# Rational mapping

A generalization of the concept of a rational function on an algebraic variety. Namely, a rational mapping from an irreducible algebraic variety $ X $
to an algebraic variety $ Y $(
both defined over a field $ k $)
is an equivalent class of pairs $ ( U , \phi _ {U} ) $,
where $ U $
is a non-empty open subset of $ X $
and $ \phi _ {U} $
is a morphism from $ U $
to $ Y $.
Two pairs $ ( U , \phi _ {U} ) $
and $ ( V , \psi _ {V} ) $
are said to be equivalent if $ \phi _ {U} $
and $ \psi _ {V} $
coincide on $ U \cap V $.
In particular, a rational mapping from a variety $ X $
to an affine line is a rational function on $ X $.
For every rational mapping $ \phi : X \rightarrow Y $
there is a pair $ ( \widetilde{U} , \phi _ {\widetilde{U} } ) $
such that $ U \subseteq \widetilde{U} $
for all equivalent pairs $ ( U , \phi _ {U} ) $
and $ \phi _ {U} $
is the restriction of $ \phi _ {\widetilde{U} } $
to $ U $.
The open subset $ \widetilde{U} $
is called the domain of regularity of the rational mapping $ \phi $,
and $ \phi ( \widetilde{U} ) $
is the image of the variety $ X $(
written $ \phi ( X) $)
under $ \phi $.

If $ \phi : X \rightarrow Y $ is a rational mapping of algebraic varieties and $ \phi ( X) $ is dense in $ Y $, then $ \phi $ determines an imbedding of fields, $ \phi ^ {*} : k ( Y) \rightarrow k ( Y) $. Conversely, an imbedding of the fields of rational functions $ \phi ^ {*} : k ( Y) \rightarrow k ( Y) $ determines a rational mapping from $ X $ to $ Y $. If $ \phi $ induces an isomorphism of the fields $ k ( X) $ and $ k ( Y) $ of rational functions, then $ \phi $ is called a birational mapping.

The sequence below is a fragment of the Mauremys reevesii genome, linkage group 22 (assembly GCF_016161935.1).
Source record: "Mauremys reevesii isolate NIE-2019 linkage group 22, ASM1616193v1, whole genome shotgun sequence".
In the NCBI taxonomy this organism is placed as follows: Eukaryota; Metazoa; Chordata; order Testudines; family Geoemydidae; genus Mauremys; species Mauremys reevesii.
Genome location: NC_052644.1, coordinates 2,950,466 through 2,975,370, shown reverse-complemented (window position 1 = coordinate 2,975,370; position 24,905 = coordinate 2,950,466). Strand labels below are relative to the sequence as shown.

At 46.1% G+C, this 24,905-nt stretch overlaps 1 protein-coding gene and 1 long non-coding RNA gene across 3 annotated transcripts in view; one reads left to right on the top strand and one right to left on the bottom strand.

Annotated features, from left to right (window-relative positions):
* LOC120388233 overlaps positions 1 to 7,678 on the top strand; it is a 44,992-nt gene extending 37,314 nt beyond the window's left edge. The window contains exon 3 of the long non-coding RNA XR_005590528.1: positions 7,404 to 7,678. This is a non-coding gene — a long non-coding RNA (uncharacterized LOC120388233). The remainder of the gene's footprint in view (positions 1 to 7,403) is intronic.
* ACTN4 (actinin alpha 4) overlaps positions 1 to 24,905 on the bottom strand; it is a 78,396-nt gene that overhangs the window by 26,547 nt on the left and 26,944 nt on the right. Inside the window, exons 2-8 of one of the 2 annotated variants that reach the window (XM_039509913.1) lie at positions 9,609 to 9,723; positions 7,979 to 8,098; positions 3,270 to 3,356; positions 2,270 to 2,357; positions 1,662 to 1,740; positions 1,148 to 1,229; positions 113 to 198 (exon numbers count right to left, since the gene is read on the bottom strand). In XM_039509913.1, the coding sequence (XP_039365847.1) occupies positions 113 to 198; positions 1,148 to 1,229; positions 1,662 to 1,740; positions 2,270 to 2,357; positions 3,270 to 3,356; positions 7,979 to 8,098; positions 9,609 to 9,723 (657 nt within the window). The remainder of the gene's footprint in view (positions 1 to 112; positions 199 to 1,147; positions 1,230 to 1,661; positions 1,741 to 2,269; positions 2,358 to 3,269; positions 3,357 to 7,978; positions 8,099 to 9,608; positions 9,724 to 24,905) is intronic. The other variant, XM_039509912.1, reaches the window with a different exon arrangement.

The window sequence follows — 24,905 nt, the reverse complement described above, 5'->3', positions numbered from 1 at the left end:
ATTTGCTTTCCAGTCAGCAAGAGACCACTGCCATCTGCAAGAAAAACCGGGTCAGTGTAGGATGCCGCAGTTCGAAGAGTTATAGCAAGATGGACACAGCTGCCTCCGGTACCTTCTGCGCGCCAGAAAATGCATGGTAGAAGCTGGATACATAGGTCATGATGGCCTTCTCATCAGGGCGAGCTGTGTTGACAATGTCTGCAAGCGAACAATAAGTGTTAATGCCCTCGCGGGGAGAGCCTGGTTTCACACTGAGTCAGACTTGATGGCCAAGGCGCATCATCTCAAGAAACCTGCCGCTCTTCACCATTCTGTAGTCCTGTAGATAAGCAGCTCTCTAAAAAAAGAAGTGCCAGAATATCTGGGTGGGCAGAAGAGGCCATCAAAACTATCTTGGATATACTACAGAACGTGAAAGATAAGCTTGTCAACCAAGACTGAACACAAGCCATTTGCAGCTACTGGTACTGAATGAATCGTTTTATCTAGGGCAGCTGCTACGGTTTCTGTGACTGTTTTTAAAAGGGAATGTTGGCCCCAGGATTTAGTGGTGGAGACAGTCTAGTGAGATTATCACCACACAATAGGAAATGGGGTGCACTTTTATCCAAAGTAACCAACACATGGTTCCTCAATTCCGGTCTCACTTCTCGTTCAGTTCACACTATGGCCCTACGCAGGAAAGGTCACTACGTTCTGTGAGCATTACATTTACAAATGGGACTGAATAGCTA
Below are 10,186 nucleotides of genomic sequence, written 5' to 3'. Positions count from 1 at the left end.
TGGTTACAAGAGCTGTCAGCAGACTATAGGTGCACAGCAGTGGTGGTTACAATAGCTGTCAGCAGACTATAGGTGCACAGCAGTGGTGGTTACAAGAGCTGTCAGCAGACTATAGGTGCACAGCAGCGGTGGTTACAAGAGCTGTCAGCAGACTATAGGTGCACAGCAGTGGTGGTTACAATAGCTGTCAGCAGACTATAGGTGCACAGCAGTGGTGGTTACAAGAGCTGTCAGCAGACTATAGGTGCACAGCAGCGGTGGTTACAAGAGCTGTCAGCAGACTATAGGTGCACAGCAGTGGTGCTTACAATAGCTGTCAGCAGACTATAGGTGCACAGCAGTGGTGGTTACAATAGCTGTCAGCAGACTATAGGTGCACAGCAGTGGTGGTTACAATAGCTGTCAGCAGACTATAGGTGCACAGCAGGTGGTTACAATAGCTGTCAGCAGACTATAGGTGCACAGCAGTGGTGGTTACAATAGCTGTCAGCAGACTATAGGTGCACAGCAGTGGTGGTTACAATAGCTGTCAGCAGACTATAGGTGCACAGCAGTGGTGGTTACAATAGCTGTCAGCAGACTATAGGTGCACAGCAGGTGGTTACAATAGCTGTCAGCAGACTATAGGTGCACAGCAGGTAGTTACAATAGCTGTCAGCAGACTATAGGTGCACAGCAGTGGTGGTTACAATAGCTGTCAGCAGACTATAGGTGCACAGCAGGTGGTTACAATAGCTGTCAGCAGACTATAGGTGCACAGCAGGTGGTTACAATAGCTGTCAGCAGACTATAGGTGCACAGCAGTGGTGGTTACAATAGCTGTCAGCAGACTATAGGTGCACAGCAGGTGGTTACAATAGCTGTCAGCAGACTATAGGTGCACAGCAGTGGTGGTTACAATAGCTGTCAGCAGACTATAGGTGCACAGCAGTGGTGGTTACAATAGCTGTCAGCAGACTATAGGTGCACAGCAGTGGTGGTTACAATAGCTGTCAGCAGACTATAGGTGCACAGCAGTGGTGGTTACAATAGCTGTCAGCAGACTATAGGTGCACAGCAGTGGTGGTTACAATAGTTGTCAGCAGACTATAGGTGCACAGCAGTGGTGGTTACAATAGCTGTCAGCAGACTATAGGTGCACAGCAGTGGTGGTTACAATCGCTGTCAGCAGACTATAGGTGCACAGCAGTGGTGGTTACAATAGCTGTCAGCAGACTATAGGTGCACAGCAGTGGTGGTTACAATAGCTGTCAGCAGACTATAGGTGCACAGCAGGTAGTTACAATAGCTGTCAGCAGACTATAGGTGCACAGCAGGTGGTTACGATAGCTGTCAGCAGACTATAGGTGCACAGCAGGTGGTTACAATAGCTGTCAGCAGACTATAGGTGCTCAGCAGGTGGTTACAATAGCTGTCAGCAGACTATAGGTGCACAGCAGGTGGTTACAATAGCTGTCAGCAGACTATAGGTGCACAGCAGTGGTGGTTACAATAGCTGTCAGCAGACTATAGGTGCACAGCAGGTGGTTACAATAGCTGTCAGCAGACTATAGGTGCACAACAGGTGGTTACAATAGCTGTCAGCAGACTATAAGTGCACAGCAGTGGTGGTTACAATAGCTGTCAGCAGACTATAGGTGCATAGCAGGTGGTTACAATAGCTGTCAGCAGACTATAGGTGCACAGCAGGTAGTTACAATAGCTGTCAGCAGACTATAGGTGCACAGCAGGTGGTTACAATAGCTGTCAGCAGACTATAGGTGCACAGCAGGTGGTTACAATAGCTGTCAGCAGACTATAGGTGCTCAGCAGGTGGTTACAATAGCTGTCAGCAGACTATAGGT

The set of points of $ X $ at which the rational mapping $ \phi : X \rightarrow Y $ is not regular has codimension 1, in general. But if $ Y $ is complete and $ X $ is smooth and irreducible, then this set has codimension at least 2. If $ X $ and $ Y $ are complete irreducible varieties over an algebraically closed field of characteristic 0, then the rational mapping $ \phi : X \rightarrow Y $ can be included in a commutative diagram (see [2]):

$$ \tag{* } \begin{array}{ccc} {} & Z &{} \\ {} _ \eta \swarrow &{} &\searrow _ {f} \\ X & \mathop \rightarrow \limits _ \phi & Y \\ \end{array} $$

where $ \eta $, $ f $ are morphisms of an algebraic variety $ Z $ and $ \eta $ is a composite of monoidal transformations (cf. Monoidal transformation). If $ \phi : X \rightarrow Y $ is a birational mapping of complete non-singular surfaces, then there exists a diagram (*) in which both $ f $ and $ \eta $ are composites of monoidal transformations with non-singular centres (Zariski's theorem), that is, every birational mapping of complete non-singular surface decomposes into monoidal transformations with non-singular centres and their inverses. In the case when $ \mathop{\rm dim} X \geq 3 $, the question of whether every birational mapping can be decomposed in this way is open (1990).

#### References

[1] | I.R. Shafarevich, "Basic algebraic geometry" , Springer (1977) (Translated from Russian) MR0447223 Zbl 0362.14001 |

[2] | H. Hironaka, "Resolution of singularities of an algebraic variety over a field of characteristic zero I" Ann. of Math. , 79 : 1–2 (1964) pp. 109–326 MR0199184 Zbl 0122.38603 |

**How to Cite This Entry:**

Rational mapping.

*Encyclopedia of Mathematics.*URL: http://encyclopediaofmath.org/index.php?title=Rational_mapping&oldid=49549